Hawaii Five-0 s7 ep 16

We start at a nightclub, where a thirtysomething dude’s appalling chat-up lines are getting much more attention than they deserve from a blonde babe in a revealing dress. They adjourn outside to make out, and next morning dude – Jeremy, a Palo Alto software developer – is found murdered, and the blonde is nowhere to be seen. Jeremy was on Oahu to attend a conference on The Method, a technique which is being pushed as a foolproof way of picking up women by its creepy originator Blake Stone.

The investigation is left to Kono, Chin, and Lou this week, because it’s Valentine’s Day and Steve has taken Lynn on a romantic break… to Hawaii. Yes, he’s gone a mile or so down the road and booked a suite at a well-known Honolulu resort hotel. And who should be in the next room? Danny, of course, with Melissa, so that the four of them can hang out. In fairness to the women, it’s courageous of them to attempt to compete with Steve and Danny’s true loves (each other); a task which becomes even more difficult when Danny becomes rather disturbingly fixated on a teenage boy at the resort, who might or might not have stolen his $20 sunglasses.

Meantime, in the Case of the Week, it turns out that Stone has been paying escorts to flirt with his students so that they will think his asinine methods are actually working, which means that the blonde in the revealing dress is now the main suspect in the murder of Jeremy. But is she the culprit? It’s about as traditional an episode of H50 as it’s possible to imagine, and it’s diverting, but no more than that.

This episode was brought to you by: well, the Hilton Hawaiian Village, of course, which gets more screen time than any of the characters.

Hawaii Five-0 s7 ep 15

The body of a woman in her thirties, Leia Rosen, is found floating offshore, with a number tattooed on her arm, akin to those inflicted on Nazi concentration camp prisoners. This enables the Five-0 to identify her as Leia Rosen, the granddaughter of a recently deceased Holocaust survivor. Leia had been working as a volunteer in Kalaupapa, a peninsula on the island of Molokai, which hosted what used to be called a leper colony until the end of the 1960s. For the second week in a row, a quick check on Wikipedia revealed to me that this wasn’t an invention by the writers: although it is now a national park, there are still a few elderly survivors of Hansen’s disease, ill at ease with outside life, living in Kalaupapa as part of the community. And, once again, Hawaii Five-0 deserves considerable credit for illuminating a hidden corner of the history of the islands.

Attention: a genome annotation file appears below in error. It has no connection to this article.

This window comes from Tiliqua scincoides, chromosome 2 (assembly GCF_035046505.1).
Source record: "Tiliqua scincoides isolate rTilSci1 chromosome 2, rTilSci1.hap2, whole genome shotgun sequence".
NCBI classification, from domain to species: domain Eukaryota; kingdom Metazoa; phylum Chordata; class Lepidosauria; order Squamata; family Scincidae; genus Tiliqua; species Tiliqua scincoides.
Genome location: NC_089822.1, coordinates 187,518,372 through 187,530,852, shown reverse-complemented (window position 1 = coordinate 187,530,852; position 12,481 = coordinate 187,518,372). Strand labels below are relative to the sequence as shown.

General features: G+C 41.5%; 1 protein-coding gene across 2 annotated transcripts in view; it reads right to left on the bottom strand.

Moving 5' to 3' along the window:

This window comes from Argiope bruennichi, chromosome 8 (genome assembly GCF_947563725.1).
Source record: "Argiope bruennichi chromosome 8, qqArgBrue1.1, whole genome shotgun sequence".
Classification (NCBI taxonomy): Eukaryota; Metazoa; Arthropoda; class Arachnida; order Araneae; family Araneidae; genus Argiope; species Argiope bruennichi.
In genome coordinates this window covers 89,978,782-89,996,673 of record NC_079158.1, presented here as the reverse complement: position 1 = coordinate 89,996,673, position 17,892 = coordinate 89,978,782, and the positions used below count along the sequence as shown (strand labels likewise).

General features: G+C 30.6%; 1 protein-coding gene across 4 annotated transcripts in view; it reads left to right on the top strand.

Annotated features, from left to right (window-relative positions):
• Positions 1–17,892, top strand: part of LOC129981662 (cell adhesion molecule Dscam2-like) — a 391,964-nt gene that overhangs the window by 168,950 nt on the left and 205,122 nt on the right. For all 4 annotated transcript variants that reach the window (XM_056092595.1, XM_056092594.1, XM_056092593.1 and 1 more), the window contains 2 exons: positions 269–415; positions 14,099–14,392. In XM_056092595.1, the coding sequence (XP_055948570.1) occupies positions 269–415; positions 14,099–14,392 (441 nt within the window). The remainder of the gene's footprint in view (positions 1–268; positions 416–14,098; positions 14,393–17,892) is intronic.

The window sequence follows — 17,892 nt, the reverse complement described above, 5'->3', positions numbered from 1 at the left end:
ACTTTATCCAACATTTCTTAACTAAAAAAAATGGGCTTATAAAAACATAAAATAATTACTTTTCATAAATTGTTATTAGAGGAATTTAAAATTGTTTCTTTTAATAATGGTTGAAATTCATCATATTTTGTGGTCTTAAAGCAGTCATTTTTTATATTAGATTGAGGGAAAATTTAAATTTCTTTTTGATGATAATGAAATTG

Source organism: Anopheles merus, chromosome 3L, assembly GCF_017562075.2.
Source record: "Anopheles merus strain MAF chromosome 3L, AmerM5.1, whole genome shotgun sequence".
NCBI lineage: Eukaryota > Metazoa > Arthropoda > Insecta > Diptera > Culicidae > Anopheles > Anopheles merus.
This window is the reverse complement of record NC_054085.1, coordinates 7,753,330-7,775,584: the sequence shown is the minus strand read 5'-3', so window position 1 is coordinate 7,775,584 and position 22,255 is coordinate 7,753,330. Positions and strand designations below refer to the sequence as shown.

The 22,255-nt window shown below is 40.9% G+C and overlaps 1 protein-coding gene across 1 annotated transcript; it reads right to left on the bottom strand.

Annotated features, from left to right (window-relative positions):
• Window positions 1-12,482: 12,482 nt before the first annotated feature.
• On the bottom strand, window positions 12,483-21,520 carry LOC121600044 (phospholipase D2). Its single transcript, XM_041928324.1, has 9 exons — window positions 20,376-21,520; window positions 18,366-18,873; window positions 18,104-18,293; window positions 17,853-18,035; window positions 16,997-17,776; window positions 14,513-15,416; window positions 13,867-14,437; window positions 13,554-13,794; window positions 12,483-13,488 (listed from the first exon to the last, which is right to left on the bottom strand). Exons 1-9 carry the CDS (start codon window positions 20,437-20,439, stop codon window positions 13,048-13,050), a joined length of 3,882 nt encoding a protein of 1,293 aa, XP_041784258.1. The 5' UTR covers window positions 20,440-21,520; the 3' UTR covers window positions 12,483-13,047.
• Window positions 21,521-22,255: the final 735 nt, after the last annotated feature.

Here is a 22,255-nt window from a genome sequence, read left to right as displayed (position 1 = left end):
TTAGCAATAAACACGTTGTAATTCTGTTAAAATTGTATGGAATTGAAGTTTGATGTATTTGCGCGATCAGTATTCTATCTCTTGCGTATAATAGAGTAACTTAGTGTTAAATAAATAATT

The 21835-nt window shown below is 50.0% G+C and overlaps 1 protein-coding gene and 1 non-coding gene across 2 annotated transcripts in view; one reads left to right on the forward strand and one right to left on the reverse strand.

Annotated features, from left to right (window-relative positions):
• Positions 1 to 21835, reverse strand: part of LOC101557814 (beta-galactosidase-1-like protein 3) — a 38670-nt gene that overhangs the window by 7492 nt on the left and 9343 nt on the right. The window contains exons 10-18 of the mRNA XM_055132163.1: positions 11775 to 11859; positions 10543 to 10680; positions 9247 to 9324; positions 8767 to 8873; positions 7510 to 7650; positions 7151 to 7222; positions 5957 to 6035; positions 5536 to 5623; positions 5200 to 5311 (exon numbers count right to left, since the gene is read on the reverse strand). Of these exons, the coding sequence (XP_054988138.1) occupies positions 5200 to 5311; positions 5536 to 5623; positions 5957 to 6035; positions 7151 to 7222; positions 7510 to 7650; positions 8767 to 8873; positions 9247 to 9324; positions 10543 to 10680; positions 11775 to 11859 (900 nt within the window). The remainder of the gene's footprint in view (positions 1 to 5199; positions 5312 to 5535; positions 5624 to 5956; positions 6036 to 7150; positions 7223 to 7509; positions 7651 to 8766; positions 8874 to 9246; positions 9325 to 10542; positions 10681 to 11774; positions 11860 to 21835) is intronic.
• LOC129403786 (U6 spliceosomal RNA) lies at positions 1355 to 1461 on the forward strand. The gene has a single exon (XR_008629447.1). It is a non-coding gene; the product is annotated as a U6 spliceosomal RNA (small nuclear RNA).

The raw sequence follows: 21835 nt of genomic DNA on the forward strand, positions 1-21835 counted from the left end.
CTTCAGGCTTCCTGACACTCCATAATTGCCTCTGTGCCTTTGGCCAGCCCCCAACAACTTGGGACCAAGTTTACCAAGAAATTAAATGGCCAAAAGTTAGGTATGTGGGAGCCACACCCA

Anyway, Leia’s journey to Molokai turns out to have been linked to her grandfather’s past, and specifically to an elderly Nazi who escaped Germany after the war and set up home there. I thought it to be a little better plotted than last week’s equally-worthwhile episode – perhaps every other viewer worked out who the killer was, but I certainly didn’t – and, once again, an excellent example of H50 providing education and entertainment at the same time.

There’s some filler elsewhere: a B-plot in which a reviled hunter of exotic animals is found hanging upside down having apparently been eviscerated by a shark. There isn’t much to it, but it introduced me to the practice of “finning”, which sounds ruder than it is. And there’s a flimsy C-plot in which Kamekona tries to get the Five-0 to intervene when his employees go on strike. Putting that aside, a strong episode.